The architecture is part of what's made Barcelona one of the design capitals of the world and a mecca for architects and students of major architectural influences.

Barcelona is most famous for the architecture of Antoni Gaudi. Gaudi had a unique and highly unusual style which make his buildings look fanciful and inspirational. He built during a time of great prosperity in the city, at the turn of the 19th-20th century, when manufacturing brought new technologies when the art of the craftsman was still an integral part of the process. Gaudi's buildings, inspired by a combination of nature and Catalan and Christian symbolism, have been compared to human bones, animals and plants. Some almost look as though they are made of melting ice cream! 

The most famous Gaudi building is probably the Sagrada Familia Cathedral, which began construction in 1882, and is still under construction today.  This enormous landmark church remains covered with scaffolding as work still continues on it in accordance with Gaudi's original plans from over 100 years ago.  It is a wild, Gothic creation with 20 spiraling towers representing major Christian figures such as the Apostles, and is a must see on a trip to Barcelona.  Only one elaborately constructed facade (the Nativity) was completed in Gaudi's lifetime; the contrastingly stark Passion facade was completed later, with haunting sculptures by Subirachs. Initial work is just beginning on the Glory facade . A good overview of the city can be seen from Montjuic (Jewish Hill) which has a sky tram to take you to the top.  You can view the Mediterranean Sea and the fabulous churches from this vantage point.

But Sagrada Familia isn't Gaudi's only masterpiece. La Pedrera (also known as Casa Mila) is well-known for its famous facade that has no corners at all. "La Pedrera" is the name the people gave the building, which literally translates as "the quarry." It's pretty cool for a building conceived in the early 20th century, which was also considered radical and unacceptable at the time. Casa Battlo, a few blocks down the Passeig de Gracia from La Pedrera, is another Gaudi masterpiece, though he designed its renovation, using an existing structure. The careful planning that went into the engineering of Casa Battlo, from ventilation to decoration, is astounding. The block in which Gaudi's Casa Battlo sits was known as "La Manzana de Discordia" (the block of discord), for the disparate styles represented by the homes created for some of the city's wealthiest families around 1900.

The Palacio Guell, off La Rambla, was an earlier building created by Gaudi for the man who became a lifelong benefactor and champion of the architect's work, the wealthy industrialist Eusebi Güell. There is also the Güell Park, made for Gaudi's wealthy "sponsor". This was originally intended to be a self-enclosed housing community away from the city, but only three homes were even built (one of which Gaudi lived in for a time with his father and niece). The site was eventually given to the city, which made it the famous public park it is today. You should check out the huge bench that goes all around the main elevated square which has city views. Gaudi made one of the workers sit on the bench, to make a print, so the bench would anatomically fit to the human body. He constructed everything without using any cement. The buildings had been standing there for years, until modern architects decided to apply some cement to "glue" it.The comprehensive estate design included stately gardens, entrance buildings, water catchment features and a reservoir, all lavishly embellished with his trademark intricate ceramic tiling detail.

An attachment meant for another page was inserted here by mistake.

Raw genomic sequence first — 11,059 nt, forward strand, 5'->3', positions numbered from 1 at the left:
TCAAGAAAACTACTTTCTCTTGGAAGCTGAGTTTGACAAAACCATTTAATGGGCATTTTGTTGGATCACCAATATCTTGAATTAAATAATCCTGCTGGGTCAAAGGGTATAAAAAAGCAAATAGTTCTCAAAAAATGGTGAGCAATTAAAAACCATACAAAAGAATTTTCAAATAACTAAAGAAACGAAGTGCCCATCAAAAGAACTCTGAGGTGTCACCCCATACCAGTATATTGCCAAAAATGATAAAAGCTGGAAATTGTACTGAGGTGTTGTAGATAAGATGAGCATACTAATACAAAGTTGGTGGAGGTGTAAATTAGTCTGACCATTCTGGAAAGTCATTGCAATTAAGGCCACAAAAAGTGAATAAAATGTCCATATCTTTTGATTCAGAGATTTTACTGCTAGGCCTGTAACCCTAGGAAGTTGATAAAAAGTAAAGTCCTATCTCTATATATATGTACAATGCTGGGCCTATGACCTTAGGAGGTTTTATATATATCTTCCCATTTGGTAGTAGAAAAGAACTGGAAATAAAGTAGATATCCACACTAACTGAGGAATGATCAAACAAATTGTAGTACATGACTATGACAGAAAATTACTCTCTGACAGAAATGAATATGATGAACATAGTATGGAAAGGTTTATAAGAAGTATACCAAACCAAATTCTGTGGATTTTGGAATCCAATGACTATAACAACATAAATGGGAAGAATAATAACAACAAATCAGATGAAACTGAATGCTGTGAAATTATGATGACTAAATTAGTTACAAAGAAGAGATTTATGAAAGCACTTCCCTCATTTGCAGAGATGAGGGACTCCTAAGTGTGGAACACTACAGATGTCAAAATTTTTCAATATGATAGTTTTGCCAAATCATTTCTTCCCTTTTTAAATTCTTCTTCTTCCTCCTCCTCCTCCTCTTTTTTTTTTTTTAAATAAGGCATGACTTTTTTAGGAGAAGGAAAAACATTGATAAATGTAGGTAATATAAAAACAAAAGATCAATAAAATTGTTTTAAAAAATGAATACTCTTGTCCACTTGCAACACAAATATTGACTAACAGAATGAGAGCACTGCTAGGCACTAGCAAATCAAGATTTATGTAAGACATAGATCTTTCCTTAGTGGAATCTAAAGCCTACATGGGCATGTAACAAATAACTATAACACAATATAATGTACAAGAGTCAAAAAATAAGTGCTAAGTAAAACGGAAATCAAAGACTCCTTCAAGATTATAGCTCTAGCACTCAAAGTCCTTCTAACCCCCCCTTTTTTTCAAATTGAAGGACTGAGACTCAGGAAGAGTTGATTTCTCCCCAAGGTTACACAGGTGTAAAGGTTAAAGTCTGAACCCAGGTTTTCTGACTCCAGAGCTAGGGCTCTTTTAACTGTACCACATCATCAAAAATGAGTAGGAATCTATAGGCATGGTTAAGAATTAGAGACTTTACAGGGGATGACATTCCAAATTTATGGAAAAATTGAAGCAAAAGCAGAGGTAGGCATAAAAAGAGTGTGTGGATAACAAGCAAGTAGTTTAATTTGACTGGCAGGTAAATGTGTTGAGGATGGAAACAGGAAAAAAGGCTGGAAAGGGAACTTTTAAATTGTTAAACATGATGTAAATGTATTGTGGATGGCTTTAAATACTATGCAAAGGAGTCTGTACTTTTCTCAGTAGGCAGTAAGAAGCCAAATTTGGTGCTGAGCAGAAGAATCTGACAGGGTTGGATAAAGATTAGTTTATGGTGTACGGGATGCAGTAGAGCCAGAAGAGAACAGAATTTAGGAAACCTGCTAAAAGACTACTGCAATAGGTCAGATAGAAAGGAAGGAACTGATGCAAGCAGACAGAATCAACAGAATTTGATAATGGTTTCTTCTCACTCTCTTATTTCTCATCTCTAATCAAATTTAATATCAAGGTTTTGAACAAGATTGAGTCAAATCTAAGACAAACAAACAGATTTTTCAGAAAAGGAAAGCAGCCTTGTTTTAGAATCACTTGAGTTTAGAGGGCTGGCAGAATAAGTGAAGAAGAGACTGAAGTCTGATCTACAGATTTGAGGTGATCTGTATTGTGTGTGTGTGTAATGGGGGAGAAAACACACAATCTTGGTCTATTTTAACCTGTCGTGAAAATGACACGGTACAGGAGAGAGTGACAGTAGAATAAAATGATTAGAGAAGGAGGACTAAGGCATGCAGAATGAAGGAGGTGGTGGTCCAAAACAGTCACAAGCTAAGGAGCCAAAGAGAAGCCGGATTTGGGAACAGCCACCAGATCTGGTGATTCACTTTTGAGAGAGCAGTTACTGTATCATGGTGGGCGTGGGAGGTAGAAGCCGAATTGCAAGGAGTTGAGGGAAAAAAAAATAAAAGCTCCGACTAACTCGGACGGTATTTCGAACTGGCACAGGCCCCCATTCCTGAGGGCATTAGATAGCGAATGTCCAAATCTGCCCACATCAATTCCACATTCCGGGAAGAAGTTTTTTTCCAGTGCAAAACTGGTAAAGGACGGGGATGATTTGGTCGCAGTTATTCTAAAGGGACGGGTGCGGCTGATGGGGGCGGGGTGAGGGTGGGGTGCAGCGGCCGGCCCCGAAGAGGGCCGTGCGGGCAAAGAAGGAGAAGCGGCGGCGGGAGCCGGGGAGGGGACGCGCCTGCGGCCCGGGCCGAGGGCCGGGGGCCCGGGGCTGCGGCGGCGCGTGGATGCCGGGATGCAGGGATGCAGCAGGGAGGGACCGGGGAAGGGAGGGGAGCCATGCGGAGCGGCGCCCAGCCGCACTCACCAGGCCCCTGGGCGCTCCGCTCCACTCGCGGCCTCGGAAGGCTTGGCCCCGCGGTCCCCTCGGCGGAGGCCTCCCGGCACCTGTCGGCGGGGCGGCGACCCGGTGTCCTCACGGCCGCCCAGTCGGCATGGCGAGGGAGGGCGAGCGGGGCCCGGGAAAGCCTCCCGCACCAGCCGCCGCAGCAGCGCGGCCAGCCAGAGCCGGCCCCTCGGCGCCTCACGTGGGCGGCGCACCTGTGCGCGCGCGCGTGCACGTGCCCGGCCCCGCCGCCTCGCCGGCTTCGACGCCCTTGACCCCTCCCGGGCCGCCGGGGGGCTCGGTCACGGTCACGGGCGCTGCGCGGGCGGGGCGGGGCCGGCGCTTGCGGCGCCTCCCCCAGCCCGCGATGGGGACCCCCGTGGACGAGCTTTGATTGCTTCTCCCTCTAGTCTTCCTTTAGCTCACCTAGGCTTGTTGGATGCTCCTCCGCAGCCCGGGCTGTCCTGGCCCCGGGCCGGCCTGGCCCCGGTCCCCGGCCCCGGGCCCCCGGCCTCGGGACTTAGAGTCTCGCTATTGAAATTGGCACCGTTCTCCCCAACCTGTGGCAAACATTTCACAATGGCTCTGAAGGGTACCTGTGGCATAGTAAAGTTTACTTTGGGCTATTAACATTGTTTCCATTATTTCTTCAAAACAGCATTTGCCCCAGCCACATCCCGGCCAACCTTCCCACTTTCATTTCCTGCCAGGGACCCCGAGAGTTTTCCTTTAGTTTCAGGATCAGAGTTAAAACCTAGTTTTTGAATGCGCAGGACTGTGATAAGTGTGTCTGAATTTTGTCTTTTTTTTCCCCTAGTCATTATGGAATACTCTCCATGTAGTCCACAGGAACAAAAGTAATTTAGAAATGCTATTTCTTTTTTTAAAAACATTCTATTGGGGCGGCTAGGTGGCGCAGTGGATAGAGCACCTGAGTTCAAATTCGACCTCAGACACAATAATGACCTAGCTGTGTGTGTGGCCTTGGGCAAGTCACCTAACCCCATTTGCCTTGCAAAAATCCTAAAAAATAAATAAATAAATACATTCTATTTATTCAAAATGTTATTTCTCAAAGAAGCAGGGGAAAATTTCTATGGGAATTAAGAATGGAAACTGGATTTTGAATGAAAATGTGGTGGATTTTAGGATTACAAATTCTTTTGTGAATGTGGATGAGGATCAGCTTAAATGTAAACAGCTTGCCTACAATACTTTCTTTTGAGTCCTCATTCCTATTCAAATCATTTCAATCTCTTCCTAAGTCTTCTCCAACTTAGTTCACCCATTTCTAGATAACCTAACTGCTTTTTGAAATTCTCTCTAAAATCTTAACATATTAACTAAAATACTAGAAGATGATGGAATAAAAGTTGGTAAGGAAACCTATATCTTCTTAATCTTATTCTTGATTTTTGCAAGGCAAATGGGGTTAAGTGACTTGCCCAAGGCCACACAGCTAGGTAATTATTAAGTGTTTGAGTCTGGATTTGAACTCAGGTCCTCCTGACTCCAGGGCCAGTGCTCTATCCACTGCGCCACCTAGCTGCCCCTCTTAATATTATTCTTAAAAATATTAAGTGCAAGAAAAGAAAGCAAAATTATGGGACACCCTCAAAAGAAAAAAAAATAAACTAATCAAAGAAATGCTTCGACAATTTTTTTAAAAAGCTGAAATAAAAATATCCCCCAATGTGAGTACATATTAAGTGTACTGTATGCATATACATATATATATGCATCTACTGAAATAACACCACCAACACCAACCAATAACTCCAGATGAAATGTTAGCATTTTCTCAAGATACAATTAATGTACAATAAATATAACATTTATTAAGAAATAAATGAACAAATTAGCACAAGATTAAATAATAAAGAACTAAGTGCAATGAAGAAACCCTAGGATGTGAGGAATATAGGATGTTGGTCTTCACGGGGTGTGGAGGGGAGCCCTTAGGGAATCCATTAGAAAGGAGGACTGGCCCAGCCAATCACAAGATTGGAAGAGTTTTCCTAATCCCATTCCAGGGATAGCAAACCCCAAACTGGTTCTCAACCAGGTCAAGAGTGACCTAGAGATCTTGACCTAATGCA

While a little way outside the city, Gaudi's crypt for Colonia Güell is also worth a visit. It was intended to be a much larger building for Güell's industrial town, which Gaudi created at a slower pace than any of his other buildings. However, its strange logic and rustic appearance combined with intricate design elements makes it one of his great works. It's also on this building that Gaudi conducted many of his architectural experiments, which he later applied to the Sagrada Familia.

Gaudi died unexpectedly while buiding his masterpiece, Sagrada Familia Cathedral, after he was hit by a tram when allegedly standing back to view the building from the road. The irony was that he hated modern technology of the time; he insisted, for instance, that public transportation went nowhere near Park Güell. He was struck while crossing the street and subsequently died alone in a mediocre hospital, unrecognized until hours/days later, despite his popularity. No one recognized him at first because he had long before renounced fame and fortune, living at Sagrada Familia like a penitent monk and dressing in rumpled old clothes.

But Barcelona is even more than "Gaudi". His pupils and contemporaries like Puig i Cadafalch or  Domenech i Montaner were also very important architects, leaving amazing buildings to the city like the " Palau de la Musica Catalana" and the " Hospital de Sant Pau" (both of which still operate as the performance hall and hospital for which they were originally built), as well as many other interesting buildings around the city.

Barcelona is full of "modernista" (art nouveau) buildings created in the late 19th and early 20th century. The city never ceased its interest in new creations, from the 80's "Edifici Trade" of Antoni Coderch to the new Montjuic communications tower to the Sant Marti bridge designed by Santiago Calatrava. International architects also love Barcelona. Isozaky and Foster left their mark, as has Frank Gehry.  More recent buildings coninue in the Barcelona tradition of landmark design and architecture.